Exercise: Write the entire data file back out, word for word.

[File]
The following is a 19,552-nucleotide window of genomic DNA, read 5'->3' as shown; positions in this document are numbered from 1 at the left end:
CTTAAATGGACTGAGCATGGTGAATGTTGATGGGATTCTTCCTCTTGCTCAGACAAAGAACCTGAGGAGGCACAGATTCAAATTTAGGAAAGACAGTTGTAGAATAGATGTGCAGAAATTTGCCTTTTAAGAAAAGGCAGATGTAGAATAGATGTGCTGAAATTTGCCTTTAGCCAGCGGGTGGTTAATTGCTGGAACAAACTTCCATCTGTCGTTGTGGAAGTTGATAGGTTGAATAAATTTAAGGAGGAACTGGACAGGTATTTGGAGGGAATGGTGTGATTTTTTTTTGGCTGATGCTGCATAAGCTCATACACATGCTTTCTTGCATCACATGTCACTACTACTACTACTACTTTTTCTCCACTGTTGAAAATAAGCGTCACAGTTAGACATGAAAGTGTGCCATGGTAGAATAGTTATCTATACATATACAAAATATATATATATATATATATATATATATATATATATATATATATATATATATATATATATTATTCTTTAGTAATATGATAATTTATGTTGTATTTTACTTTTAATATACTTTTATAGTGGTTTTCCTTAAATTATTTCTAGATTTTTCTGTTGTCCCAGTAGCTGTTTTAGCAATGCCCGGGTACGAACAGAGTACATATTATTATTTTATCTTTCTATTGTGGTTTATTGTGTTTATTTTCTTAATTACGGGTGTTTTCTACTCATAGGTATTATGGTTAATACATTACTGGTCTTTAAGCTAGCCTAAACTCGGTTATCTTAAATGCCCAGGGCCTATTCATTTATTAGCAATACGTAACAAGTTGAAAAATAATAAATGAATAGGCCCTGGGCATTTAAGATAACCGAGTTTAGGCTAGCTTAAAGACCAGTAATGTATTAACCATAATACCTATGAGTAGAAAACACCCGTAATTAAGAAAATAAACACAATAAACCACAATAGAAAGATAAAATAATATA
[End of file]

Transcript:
The following is a 19,552-nucleotide window of genomic DNA, read 5'->3' as shown; positions in this document are numbered from 1 at the left end:
CTTAAATGGACTGAGCATGGTGAATGTTGATGGGATTCTTCCTCTTGCTCAGACAAAGAACCTGAGGAGGCACAGATTCAAATTTAGGAAAGACAGTTGTAGAATAGATGTGCAGAAATTTGCCTTTTAAGAAAAGGCAGATGTAGAATAGATGTGCTGAAATTTGCCTTTAGCCAGCGGGTGGTTAATTGCTGGAACAAACTTCCATCTGTCGTTGTGGAAGTTGATAGGTTGAATAAATTTAAGGAGGAACTGGACAGGTATTTGGAGGGAATGGTGTGATTTTTTTTTGGCTGATGCTGCATAAGCTCATACACATGCTTTCTTGCATCACATGTCACTACTACTACTACTACTTTTTCTCCACTGTTGAAAATAAGCGTCACAGTTAGACATGAAAGTGTGCCATGGTAGAATAGTTATCTATACATATACAAAATATATATATATATATATATATATATATATATATATATATATATATATATATATATATATTATTCTTTAGTAATATGATAATTTATGTTGTATTTTACTTTTAATATACTTTTATAGTGGTTTTCCTTAAATTATTTCTAGATTTTTCTGTTGTCCCAGTAGCTGTTTTAGCAATGCCCGGGTACGAACAGAGTACATATTATTATTTTATCTTTCTATTGTGGTTTATTGTGTTTATTTTCTTAATTACGGGTGTTTTCTACTCATAGGTATTATGGTTAATACATTACTGGTCTTTAAGCTAGCCTAAACTCGGTTATCTTAAATGCCCAGGGCCTATTCATTTATTAGCAATACGTAACAAGTTGAAAAATAATAAATGAATAGGCCCTGGGCATTTAAGATAACCGAGTTTAGGCTAGCTTAAAGACCAGTAATGTATTAACCATAATACCTATGAGTAGAAAACACCCGTAATTAAGAAAATAAACACAATAAACCACAATAGAAAGATAAAATAATATA